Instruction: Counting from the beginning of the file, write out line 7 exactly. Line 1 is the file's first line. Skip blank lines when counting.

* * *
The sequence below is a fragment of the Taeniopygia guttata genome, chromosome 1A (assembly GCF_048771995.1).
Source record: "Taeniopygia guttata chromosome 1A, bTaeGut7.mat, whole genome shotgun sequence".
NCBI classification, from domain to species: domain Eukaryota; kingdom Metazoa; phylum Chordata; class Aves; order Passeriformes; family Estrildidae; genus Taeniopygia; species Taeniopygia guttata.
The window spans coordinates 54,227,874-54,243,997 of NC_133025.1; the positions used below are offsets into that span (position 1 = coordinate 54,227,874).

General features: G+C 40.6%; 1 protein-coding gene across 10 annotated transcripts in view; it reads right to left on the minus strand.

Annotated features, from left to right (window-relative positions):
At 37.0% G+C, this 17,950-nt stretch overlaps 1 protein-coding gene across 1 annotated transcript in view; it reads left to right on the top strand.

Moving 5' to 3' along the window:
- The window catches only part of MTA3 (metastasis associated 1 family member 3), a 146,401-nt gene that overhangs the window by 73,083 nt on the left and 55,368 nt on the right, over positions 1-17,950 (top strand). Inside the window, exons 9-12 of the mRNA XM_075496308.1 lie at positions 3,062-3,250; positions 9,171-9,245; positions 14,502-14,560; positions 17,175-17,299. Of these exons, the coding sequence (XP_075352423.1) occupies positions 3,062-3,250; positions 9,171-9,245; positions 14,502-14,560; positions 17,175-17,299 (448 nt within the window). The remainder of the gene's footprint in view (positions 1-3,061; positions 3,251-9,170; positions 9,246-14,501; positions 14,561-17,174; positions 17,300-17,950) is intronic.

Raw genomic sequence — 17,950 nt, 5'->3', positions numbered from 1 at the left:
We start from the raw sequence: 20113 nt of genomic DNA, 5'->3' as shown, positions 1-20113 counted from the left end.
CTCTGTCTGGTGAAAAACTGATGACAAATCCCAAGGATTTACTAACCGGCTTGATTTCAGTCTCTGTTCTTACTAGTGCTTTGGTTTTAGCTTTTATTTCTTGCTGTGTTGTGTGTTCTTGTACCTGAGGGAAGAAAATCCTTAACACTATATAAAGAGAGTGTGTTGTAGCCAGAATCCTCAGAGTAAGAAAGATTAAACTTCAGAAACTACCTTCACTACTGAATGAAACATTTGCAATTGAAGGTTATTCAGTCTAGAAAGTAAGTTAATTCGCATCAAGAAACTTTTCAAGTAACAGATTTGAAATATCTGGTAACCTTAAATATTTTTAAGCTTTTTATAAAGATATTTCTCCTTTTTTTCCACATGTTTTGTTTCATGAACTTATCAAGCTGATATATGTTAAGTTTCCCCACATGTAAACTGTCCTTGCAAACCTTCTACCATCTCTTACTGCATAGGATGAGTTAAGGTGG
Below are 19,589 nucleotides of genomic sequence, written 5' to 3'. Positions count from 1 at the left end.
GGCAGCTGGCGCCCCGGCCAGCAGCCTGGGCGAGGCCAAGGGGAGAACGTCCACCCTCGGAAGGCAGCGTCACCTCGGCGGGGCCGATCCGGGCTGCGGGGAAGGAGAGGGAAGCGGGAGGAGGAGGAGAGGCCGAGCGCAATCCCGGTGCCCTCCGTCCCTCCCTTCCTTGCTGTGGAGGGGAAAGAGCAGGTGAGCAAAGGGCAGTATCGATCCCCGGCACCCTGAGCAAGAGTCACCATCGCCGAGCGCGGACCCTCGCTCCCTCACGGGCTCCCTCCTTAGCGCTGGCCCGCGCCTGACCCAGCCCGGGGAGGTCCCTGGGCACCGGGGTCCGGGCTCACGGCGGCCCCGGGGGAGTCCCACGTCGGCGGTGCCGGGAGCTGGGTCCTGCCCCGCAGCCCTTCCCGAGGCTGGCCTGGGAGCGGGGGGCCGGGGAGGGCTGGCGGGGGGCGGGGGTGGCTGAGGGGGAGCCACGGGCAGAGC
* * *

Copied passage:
At 37.0% G+C, this 17,950-nt stretch overlaps 1 protein-coding gene across 1 annotated transcript in view; it reads left to right on the top strand.